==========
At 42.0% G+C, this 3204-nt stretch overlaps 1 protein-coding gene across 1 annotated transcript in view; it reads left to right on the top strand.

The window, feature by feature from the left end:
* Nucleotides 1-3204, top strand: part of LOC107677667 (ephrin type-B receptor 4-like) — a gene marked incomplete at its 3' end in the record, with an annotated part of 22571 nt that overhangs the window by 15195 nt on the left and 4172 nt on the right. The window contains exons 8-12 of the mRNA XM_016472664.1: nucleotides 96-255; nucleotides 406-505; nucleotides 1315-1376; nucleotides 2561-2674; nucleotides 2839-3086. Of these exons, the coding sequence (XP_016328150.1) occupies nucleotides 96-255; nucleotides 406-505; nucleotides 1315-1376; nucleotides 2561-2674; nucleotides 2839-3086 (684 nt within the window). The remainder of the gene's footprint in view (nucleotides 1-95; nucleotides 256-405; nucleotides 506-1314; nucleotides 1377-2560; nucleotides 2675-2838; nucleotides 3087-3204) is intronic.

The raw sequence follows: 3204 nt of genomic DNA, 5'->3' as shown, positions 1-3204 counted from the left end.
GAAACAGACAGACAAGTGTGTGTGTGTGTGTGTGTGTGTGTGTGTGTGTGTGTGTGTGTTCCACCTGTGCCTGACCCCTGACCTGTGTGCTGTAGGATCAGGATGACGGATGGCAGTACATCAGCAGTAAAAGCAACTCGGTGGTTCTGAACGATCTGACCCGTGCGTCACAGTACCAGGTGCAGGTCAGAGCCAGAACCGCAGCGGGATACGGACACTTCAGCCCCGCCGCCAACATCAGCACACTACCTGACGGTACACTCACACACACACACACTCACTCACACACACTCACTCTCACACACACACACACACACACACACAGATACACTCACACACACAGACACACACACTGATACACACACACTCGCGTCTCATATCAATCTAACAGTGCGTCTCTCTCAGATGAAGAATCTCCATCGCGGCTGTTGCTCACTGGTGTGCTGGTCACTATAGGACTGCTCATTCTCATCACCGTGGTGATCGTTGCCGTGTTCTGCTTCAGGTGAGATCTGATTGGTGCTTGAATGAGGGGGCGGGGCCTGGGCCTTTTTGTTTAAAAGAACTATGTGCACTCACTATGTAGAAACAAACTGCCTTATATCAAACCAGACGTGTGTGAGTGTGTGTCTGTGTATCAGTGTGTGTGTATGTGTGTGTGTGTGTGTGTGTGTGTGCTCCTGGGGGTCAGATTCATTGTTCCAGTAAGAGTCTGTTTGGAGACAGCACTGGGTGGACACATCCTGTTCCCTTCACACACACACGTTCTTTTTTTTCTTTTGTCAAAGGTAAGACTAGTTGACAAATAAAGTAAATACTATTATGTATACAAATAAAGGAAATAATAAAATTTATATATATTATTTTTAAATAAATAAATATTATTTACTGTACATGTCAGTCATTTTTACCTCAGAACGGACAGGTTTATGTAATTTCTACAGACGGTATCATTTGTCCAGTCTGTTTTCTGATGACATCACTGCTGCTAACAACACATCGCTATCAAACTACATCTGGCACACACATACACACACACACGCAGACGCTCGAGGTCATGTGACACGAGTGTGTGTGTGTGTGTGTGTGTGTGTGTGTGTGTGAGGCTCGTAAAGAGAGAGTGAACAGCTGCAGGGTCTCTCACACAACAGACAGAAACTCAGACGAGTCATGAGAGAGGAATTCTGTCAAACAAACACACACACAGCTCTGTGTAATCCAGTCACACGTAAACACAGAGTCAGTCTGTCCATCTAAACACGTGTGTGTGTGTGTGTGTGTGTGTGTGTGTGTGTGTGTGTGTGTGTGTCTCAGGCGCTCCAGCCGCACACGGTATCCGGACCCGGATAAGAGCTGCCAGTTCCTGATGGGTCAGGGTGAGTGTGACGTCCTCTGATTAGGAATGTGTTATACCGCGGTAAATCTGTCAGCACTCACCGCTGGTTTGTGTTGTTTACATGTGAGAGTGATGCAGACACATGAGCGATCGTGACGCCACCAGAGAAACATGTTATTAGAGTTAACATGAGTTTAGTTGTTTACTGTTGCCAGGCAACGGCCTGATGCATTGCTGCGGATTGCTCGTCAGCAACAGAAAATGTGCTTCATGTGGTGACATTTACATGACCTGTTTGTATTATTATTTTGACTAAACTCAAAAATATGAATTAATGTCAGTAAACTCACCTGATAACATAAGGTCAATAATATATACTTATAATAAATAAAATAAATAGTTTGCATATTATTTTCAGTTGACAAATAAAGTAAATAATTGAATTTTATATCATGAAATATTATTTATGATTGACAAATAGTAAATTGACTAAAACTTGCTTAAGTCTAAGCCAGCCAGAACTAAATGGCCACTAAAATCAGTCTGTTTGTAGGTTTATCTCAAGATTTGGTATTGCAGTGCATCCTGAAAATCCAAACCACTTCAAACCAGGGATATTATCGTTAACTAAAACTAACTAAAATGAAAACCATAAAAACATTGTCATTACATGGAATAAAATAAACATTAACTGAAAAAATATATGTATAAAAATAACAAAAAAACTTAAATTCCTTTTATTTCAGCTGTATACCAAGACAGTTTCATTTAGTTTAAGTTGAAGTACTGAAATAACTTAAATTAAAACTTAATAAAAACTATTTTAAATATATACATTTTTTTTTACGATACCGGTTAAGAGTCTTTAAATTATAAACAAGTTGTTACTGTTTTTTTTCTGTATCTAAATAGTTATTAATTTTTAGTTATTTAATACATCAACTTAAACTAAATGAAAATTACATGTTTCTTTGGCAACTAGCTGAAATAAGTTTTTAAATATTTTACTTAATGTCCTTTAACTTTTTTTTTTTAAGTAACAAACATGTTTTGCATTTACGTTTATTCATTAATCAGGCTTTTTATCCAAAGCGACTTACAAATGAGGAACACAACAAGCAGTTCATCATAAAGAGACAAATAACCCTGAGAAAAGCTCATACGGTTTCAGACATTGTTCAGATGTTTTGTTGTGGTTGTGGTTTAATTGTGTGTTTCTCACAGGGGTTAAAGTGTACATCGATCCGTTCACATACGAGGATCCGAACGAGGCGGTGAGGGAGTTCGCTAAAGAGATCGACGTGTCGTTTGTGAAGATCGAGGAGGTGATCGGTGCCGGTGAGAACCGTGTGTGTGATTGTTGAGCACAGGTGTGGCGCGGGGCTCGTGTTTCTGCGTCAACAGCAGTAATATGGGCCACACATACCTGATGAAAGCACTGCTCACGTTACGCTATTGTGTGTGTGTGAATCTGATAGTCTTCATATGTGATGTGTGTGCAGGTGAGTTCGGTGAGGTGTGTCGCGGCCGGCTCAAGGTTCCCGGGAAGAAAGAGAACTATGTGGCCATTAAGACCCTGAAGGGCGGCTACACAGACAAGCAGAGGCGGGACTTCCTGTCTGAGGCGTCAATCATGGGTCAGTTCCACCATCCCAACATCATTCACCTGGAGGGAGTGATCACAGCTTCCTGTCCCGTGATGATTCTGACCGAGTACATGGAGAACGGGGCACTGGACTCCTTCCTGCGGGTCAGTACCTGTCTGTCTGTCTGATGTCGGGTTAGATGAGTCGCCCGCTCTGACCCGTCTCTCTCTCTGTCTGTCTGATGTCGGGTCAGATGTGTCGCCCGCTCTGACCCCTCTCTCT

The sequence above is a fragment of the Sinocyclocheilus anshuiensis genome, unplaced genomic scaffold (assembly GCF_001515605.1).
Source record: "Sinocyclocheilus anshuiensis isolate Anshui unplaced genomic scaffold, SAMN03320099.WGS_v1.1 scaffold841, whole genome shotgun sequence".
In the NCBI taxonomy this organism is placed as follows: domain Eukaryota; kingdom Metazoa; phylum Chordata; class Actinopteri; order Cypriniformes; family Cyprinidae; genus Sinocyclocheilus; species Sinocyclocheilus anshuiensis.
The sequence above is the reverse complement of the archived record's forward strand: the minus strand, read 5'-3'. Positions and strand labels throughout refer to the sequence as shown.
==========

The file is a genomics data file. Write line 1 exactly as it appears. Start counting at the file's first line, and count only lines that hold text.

At 42.0% G+C, this 3204-nt stretch overlaps 1 protein-coding gene across 1 annotated transcript in view; it reads left to right on the top strand.